Dr. Byatt: Many studies have demonstrated that many women feel very ashamed of perinatal depression and as a result may be less likely to seek help.  More specifically, women may be afraid that they will lose parental or personal rights if they disclose psychiatric symptoms.  They may also fear feeling judged by perinatal health care professionals and/or friends and family.   Acknowledging depression symptoms can also negatively impact women’s view of themselves as a mother.   Unfortunately, these concerns may result is avoidance of mental health discussions.

WK: What do you see as the most significant barriers to treatment for women with PMADs?

Dr. Byatt: Women face many barriers to accessing and seeking help for perinatal depression. Stigma and shame have been consistently reported in numerous studies.  Studies also suggest that interactions with perinatal health care professionals may discourage help-seeking. Some women also report that their emotional needs are not addressed by perinatal health care professionals, perceiving them as unresponsive or unsupportive.  Women also perceive that perinatal health care professionals lack training in regards to perinatal mental health.  Available treatment resources are often limited for both perinatal women and obstetric providers and staff, creating both patient and provider barriers, respectively.

Some typical (but not all inclusive) symptoms of Postpartum Mood and Anxiety Disorders

  • Are you feeling sad or depressed?
  • Do you feel more irritable or angry with those around you?
  • Are you having difficulty bonding with your baby?
  • Do you feel anxious or panicky?
  • Are you having problems with eating or sleeping?
  • Are you having upsetting thoughts that you can’t get out
  • of your mind?
  • Do you feel as if you are “out of control” or “going crazy”?
  • Do you feel like you never should have become a mother?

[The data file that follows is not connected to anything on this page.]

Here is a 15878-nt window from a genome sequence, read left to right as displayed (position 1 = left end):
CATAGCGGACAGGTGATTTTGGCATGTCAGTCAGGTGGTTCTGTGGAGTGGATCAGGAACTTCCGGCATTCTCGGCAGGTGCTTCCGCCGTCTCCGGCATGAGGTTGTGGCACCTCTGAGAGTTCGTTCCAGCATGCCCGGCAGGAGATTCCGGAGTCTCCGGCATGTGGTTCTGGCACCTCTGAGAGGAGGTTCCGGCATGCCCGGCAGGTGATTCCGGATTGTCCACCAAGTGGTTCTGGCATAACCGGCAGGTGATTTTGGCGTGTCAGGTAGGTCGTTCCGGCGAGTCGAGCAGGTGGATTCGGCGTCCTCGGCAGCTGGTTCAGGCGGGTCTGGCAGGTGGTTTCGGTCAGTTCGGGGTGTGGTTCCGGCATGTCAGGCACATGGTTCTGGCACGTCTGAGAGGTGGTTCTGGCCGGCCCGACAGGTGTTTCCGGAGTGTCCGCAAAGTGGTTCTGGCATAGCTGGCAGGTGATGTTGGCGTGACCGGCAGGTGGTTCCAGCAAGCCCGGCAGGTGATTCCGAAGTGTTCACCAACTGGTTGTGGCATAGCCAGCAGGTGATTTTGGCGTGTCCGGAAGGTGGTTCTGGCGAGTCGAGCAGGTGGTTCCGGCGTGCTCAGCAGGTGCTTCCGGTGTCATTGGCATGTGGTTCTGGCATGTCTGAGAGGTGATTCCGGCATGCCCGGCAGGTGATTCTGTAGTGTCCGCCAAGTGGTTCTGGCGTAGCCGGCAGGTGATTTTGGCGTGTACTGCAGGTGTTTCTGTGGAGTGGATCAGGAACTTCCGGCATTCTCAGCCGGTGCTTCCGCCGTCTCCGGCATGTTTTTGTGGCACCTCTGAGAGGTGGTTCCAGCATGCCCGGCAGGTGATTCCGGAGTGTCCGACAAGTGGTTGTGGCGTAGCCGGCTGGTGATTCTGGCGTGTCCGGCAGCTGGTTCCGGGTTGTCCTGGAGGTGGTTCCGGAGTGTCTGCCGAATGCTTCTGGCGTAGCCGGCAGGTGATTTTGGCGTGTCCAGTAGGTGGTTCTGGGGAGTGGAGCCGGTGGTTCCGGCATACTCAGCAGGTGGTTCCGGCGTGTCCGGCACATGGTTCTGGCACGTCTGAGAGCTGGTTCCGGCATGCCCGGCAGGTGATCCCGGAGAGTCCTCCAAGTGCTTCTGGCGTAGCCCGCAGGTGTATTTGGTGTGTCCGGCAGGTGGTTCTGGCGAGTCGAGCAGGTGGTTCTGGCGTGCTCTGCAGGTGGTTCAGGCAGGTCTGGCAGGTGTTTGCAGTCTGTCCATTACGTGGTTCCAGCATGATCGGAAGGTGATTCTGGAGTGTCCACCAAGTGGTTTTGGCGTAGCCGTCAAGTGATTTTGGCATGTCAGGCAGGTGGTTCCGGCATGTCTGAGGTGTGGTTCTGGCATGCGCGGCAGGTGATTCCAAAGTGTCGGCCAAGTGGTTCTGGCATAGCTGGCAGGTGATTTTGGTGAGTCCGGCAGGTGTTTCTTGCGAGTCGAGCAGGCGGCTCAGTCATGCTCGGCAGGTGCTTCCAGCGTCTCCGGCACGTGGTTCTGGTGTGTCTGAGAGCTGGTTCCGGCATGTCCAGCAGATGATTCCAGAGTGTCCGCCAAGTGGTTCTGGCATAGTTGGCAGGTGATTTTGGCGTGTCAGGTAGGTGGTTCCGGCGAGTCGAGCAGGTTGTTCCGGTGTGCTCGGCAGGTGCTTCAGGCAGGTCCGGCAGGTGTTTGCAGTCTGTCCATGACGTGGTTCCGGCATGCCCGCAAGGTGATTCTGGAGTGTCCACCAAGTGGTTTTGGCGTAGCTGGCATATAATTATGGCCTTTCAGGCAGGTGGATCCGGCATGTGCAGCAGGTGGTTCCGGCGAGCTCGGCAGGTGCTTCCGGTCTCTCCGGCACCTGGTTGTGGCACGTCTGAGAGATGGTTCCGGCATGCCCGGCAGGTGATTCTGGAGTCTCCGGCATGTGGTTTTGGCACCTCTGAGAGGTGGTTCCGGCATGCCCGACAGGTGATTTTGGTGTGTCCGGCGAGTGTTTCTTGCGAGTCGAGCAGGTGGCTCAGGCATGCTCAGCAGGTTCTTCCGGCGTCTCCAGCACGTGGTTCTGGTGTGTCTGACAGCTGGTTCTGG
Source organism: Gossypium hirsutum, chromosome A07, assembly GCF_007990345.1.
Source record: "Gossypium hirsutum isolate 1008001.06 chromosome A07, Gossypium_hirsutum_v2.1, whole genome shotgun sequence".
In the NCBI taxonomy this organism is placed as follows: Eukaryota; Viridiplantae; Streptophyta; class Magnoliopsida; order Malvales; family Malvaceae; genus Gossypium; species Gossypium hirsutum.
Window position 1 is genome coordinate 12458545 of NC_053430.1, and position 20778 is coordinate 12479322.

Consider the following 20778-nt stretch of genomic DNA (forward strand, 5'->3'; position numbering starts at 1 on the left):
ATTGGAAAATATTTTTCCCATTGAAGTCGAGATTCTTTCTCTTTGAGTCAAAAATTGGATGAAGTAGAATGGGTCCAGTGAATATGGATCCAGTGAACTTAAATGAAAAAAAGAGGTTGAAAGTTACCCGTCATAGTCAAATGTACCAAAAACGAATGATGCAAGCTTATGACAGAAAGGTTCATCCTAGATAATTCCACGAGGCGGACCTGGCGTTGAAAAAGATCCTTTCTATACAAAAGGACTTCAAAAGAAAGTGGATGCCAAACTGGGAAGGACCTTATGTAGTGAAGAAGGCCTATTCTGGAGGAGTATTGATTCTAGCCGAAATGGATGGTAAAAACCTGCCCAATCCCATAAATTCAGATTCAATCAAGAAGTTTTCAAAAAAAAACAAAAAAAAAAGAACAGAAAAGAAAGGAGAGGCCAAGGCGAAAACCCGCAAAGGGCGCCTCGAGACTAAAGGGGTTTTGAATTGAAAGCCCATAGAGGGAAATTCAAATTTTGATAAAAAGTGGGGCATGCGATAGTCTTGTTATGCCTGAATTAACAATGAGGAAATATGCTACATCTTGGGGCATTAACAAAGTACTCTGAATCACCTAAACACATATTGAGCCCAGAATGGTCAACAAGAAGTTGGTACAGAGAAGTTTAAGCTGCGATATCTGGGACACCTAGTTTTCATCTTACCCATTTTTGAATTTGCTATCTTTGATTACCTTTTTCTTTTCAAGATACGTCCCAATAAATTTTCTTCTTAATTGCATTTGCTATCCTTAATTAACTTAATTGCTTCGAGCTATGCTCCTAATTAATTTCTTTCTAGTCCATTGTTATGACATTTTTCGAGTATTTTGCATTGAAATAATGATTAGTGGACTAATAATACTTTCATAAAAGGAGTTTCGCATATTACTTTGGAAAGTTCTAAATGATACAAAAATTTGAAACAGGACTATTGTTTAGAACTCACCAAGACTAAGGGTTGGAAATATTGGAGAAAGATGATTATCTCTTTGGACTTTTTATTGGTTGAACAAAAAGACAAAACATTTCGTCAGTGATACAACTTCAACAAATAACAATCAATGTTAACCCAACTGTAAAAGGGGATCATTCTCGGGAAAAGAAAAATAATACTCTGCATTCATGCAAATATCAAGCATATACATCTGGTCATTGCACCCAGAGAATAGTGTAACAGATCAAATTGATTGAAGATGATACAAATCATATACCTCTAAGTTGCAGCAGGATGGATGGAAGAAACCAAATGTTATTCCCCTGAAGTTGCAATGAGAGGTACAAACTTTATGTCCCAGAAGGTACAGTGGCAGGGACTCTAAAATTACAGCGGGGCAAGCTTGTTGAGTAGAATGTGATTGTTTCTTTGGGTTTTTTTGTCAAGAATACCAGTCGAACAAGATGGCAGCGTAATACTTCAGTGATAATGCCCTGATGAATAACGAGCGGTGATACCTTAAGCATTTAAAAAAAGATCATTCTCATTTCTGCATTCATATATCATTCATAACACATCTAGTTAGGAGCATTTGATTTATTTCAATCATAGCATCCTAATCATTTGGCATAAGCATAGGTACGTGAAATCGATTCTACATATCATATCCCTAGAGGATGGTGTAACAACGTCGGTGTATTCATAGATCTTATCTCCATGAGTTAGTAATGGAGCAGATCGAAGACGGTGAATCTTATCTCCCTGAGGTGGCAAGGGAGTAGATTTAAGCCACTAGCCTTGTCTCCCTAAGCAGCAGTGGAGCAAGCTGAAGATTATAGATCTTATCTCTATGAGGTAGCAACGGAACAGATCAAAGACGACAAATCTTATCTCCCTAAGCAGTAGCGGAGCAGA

• Are you worried that you might hurt your baby or yourself?

Women note numerous factors that impede their ability access mental health treatment, including disconnected pathways to depression care.  Women’s interactions with mental health providers can also be perceived as a barrier to treatment. Women may find it hard to access mental health care due to long wait times or lack of available providers. Women may not know who to call or how to get help or have difficulty finding a mental health provider willing to see perinatal women.  

WK: How would you respond to media-based concerns regarding the safety of SSRI medication in pregnancy? 

Dr.  Byatt: It is imperative to consider risk of untreated depression when considering medication or non-medication treatment during pregnancy.  Multiple studies have demonstrated that perinatal depression can negatively impact mother, infant, child and family.   Maternal depression has been associated with emotional and functional disability in children of depressed mothers.  Although risks have been reported with SSRI use in pregnancy, the preponderance of data is reassuring.

The risks and benefits of treatment with antidepressants should be weighed against the risks of untreated illness.  Does exposure to the antidepressant or untreated illness pose a greater risk?    If treatment with an antidepressant is indicated, then a discussion of the risks and benefits should take place before medication is prescribed.  Pharmacotherapy should be used judiciously and treatment should aim to maximize evidence-based non-medication treatments, such as psychotherapy, in order to maintain or reach remission of the maternal symptoms.

WK: What are your thoughts regarding discontinuation of medication in pregnancy?